The present invention also provides an oxygen ion composite membrane that comprises first and second layers on a porous support providing a porous fuel oxidation layer and a dense separation layer, respectively. Each of the first and second layers contain a mixture of (Ln1-xAx)wCr1-yByO3-δ and doped zirconia, where for the first of the layers, Ln is La, Y, Pr, Ce or Sm, A is Ca or Sr, B is Fe, Mn, Co, Al, Ti or combinations thereof, w is from about 0.9 to about 1.0, x is from about 0.1 to about 0.3 and y is from about 0.1 to about 0.6 and for the second of the layers, Ln is La, Y, Pr, Ce or Sm, A is Ca or Sr, and B is Fe, Mn, Co, Al, Ti or combinations thereof, w is from about 0.9 to about 1.0, x is from about 0.1 to about 0.3 and y is from about 0.3 to about 0.7. The first of the layers contains the (Ln1-xAx)wCr1-yByO3-δ and the doped zirconia in a first volume percentage of (Ln1-xAx)wCr1-yByO3-δ of from about 30% to about 70% of the total solid mass. The second of the layers contains the (Ln1-xAx)wCr1-yByO3-δ and the doped zirconia in a second volume percentage of (Ln1-xAx)wCr1-yByO3-δ from about 30% to about 70% of the total solid mass.

A third layer can be situated on the second layer to form a porous surface exchange layer and that also contains the mixture of (Ln1-xAx)wCr1-yByO3-δ and the doped zirconia. In such layer, Ln is La, Y, Pr, Ce or Sm, A is Ca or Sr, B is Fe, Mn, Co, Ni, Al, or combinations thereof, w is from about 0.9 to about 1.0, x is from about 0.1 to about 0.3 and y is from about 0.4 to about 0.8. The third layer contains the (Ln1-xAx)wCr1-yByO3-δ and the doped zirconia in a third volume percentage of (Ln1-xAx)wCr1-yByO3-δ between about 30% and about 70% of the total solid mass.

Further, the doped zirconia can be 10Sc1YSZ or 10Sc1CeSZ. Preferably, the (Ln1-xAx)wCr1-yByO3-δ within the first layer is (La0.8Sr0.2)0.95Cr0.7Fe0.3O3-δ; the (La1-xAx)wCr1-yByO3-δ within the second layer is preferably (La0.8Sr0.2)0.95Cr0.5Fe0.5O3-δ; and the (La1-xAx)wCr1-yByO3-δ within the third layer is preferably (La0.8Sr0.2)0.95Cr0.3Fe0.7O3-δ. Additionally, preferably, the first volume percentage of (Ln1-xAx)wCr1-yByO3-δ is about 60% of the total solid mass; the second volume percentage of (Ln1-xAx)wCr1-yByO3-δ is about 50% of the total solid mass; and the third volume percentage of (Ln1-xAx)wCr1-yByO3-δ is about 60% of the total solid mass. In any embodiment of the present invention and in any aspect, the porous support is of tubular configuration.

BRIEF DESCRIPTION OF THE DRAWINGS

While the specification concludes with claims distinctly pointing out the subject matter that the inventors regard as their invention, it is believed that the invention will be better understood when taking in connection FIG. 1, which is a cross-sectional micrograph of a composite oxygen ion transport membrane.

DETAILED DESCRIPTION

FIG. 1 illustrates a cross-sectional micrograph of a composite oxygen transport membrane 1 of the invention. Composite oxygen transport membrane 1 has a porous support layer 10. Applied to the porous support layer 10 is a first layer 12, a second layer 14 and a third layer 16. The composite oxygen transport membrane is specifically designed to function in an environment in which a fuel or other combustible substance is introduced to the porous support layer 10, on the side opposite to the first, second and third layer 12, 14 and 16, and subjected to combustion supported by permeated oxygen to both provide the partial pressure difference necessary to drive oxygen ion transport and also to heat the membrane to an operational temperature at which oxygen ion transport will occur. In this regard, the term “fuel” when used in connection with this layer, both herein and in the claims, is not intended to be limiting, but rather, to indicate and include any substance that can be oxidized through permeation of oxygen through the membrane. The second layer 14 is the active layer at which oxygen ion transport principally occurs and as such, serves as dense separation layer that is impervious to gas, but allows oxygen ion transport. The third layer 16 serves to initially reduce the oxygen and thus serves as a porous surface activation layer. Each of the first layer 12, the second layer 14 and the third layer 16 after heating and sintering will preferably each have a thickness of between about 10 μm and about 50 μm.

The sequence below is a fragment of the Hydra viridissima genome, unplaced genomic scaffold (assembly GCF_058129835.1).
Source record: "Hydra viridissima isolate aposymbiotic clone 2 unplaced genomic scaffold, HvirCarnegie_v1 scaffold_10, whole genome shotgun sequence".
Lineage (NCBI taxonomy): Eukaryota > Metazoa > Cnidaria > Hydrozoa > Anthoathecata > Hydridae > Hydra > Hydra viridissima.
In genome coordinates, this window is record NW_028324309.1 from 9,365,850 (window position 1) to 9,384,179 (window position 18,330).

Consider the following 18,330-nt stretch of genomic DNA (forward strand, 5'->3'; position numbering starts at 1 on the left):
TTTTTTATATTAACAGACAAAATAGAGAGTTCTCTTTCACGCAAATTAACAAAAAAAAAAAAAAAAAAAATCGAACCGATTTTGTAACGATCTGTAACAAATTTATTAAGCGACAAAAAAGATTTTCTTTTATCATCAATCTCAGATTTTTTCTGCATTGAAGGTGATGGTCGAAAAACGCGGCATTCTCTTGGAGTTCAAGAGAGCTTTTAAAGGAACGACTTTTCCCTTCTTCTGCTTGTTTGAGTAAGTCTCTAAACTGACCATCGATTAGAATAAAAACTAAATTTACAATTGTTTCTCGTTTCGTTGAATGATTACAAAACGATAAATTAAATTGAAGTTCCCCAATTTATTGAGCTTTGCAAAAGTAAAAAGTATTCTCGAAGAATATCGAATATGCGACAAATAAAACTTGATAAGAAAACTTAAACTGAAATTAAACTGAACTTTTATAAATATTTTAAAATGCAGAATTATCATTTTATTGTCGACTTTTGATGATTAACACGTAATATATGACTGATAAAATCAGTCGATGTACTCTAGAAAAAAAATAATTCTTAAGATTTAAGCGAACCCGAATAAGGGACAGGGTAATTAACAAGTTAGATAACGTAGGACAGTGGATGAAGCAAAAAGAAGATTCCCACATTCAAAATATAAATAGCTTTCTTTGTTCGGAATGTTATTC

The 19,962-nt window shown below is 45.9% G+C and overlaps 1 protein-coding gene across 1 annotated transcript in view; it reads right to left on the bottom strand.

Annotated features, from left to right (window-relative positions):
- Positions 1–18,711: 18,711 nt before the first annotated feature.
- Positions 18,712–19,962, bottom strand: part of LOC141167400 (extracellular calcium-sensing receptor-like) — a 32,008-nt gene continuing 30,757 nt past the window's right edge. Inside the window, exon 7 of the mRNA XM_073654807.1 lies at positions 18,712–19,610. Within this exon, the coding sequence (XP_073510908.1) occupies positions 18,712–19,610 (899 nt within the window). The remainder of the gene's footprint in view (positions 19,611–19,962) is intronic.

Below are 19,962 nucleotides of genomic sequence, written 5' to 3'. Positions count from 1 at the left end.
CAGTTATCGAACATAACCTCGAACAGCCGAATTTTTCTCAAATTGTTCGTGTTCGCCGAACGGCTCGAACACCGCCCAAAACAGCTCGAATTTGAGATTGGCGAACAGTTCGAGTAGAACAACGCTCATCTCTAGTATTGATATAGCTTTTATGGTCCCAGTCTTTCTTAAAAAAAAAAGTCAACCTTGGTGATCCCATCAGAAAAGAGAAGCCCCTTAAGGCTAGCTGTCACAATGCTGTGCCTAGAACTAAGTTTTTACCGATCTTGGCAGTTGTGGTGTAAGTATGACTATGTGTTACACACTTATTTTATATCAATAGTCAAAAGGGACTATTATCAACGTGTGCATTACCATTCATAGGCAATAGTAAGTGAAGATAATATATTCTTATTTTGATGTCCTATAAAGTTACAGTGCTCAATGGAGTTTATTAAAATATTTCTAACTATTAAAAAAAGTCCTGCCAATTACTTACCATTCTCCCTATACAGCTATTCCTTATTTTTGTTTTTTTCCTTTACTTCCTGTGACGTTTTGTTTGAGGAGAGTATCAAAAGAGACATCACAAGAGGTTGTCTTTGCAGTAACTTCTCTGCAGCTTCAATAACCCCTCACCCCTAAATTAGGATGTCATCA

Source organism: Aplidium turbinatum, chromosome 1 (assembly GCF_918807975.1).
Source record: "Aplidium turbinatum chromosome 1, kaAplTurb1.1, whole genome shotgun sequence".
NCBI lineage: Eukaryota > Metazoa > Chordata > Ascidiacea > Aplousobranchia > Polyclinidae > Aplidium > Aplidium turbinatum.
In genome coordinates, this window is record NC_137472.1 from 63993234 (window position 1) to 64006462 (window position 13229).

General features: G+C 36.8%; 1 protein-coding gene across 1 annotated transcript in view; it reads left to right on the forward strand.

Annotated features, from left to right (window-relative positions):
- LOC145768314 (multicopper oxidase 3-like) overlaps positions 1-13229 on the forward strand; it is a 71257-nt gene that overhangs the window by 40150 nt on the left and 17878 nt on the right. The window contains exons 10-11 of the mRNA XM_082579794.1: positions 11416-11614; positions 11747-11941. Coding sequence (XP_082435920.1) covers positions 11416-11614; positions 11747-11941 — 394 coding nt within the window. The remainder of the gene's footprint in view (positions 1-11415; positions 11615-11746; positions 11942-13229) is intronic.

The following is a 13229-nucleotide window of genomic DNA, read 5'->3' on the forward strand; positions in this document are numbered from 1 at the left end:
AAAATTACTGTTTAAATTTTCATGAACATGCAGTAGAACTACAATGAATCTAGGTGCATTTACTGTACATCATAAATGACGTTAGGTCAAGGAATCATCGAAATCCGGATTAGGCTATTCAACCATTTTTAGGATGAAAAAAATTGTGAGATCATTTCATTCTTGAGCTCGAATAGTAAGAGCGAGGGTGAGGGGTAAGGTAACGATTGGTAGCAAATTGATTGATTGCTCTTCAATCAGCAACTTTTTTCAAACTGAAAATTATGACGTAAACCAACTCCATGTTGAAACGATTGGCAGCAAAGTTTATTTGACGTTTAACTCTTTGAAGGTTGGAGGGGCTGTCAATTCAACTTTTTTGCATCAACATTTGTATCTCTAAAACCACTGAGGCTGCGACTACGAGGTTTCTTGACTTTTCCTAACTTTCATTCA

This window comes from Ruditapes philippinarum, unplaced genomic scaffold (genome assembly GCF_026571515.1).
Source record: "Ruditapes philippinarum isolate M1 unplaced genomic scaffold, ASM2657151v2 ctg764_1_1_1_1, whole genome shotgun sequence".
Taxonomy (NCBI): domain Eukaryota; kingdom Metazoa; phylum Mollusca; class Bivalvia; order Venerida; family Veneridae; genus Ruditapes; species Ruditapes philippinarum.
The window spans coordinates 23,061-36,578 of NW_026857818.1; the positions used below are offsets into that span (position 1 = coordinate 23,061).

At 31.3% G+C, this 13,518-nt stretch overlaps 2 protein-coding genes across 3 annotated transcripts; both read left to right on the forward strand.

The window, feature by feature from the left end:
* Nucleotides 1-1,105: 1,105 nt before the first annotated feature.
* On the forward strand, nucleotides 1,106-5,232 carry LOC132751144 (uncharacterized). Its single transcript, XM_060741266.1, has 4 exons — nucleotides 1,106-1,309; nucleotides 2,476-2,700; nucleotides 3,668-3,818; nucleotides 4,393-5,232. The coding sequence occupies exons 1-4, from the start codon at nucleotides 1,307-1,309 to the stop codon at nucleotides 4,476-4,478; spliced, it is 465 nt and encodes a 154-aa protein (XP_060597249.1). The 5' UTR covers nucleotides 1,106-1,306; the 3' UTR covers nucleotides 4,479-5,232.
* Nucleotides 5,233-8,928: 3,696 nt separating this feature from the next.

The porous support layer 10 could be formed from partially stabilized zirconia oxide e.g. from about 3 and 6 mol % yttria stabilized zirconia or fully stabilized zirconia e.g. 15 mol % calcia stabilized zirconia. Partially doped zirconia with yttria content lower than 4 mol % tends to experience a tetragonal-to-monoclinic phase transformation at ambient temperature, especially when under stress or in the presence of water vapor. The phase transformation is accompanied by about 5% volume increase and results in cracking of the porous support or delamination of the coating layers from the porous support. Alternatively the porous substrate can be formed from a mixture of MgO and MgAl2O4. Alternatively the porous substrate could be a porous metal. In this regard, although not part of the present invention, as would be appreciated by those skilled in the art, porous support layer 10 should provide as open an area as possible while still being able to be structurally sound in its supporting function.